By 1870, the shift from working at home to working outside of the home began to take place and the child now saw the father as one who was away often and only appeared at certain times and certain days. When home, these times became rituals, one of which was the entire family gathering together for prayers or "family time". In affluent households, this was usually no more than an hour before dinner. For the middle-class, life was less structured and these periods were typically longer and included reading, music and conversation.

And while the essence of fatherhood was placed on work, fatherhood was not reduced to bread-winning alone, but also in part to his role as "protector". It was the father who provided the homestead and the protection against external threats. He also played the role of "protector" against impurity (sexual impropriety) and was responsible for maintaing an environment for his wife's moral teachings.

The one characteristic of Victorian manhood that stood firm relative to his role of father was authority because he provided for them and because they had not reached the "age of reason".2 Boys, however, were given direction by their father and expected to obey him, daughters were still expected to serve him.

While family prayers still was an important part of the Victorian man's participation in the family, the moral teachings of his children fell in the realm of his wife. These family sessions toward to end of the period began to change to the childrens versing their prayers at the bedside under the direction of their mother. And as the numbers of women entering the workforce increased, fathers began encouraging their daughters forward to a more formal education.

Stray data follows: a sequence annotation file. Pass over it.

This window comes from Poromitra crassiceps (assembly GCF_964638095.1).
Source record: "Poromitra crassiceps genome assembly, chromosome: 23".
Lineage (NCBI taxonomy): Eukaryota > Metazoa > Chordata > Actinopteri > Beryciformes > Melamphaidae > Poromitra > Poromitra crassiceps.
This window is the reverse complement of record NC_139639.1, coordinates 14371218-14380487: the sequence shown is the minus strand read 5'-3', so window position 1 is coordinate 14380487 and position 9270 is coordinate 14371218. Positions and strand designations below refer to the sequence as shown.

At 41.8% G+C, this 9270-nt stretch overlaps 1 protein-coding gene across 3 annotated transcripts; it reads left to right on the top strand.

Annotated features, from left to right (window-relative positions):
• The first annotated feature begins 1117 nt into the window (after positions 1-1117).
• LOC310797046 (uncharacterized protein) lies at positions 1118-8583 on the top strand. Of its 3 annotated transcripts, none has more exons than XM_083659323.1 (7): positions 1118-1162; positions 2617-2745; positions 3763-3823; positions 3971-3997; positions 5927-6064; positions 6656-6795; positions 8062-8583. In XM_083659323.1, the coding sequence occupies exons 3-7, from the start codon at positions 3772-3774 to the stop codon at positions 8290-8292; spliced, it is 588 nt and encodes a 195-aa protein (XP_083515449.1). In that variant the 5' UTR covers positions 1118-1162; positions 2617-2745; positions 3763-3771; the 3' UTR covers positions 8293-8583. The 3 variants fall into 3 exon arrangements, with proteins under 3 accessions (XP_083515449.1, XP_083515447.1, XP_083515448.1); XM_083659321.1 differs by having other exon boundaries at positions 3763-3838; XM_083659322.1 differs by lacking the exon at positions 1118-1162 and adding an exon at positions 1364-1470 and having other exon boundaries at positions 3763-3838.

The biggest change seen during the period was in the area of discipline. The Victorian male had the right to physically beat his children and/or servants, a demonstration of the ultimate power he had over his household. But as time went on, these attitudes began to change and in 1889 laws passed to prevent crulty towards their children.

Changes in social and cultural conditions began to force an adjustment in previous expectations and attitudes and the development of new ones. As the men began to spend more time away from home, the role of childcare was turning to their wives and servants. Many fathers began to feel an advantage with this shift as they were now able to concentrate more on the financial future of their families. Others, however, felt it as an attack of their masculinity making them less of a master in their own home.

Children were a demanding part of the Victorian father's emotional life. Children successfully raised in a good marriage brought the family stability and respect. While the role of fatherhood changed dramatically, it continued to affect his masculinity and how he saw himself.

  1. John Tosh, A Man's Place, p 81, Yale University Press, 1999.

  2. John Tosh, A Man's Place, p. 89, Yale University Press, 1999.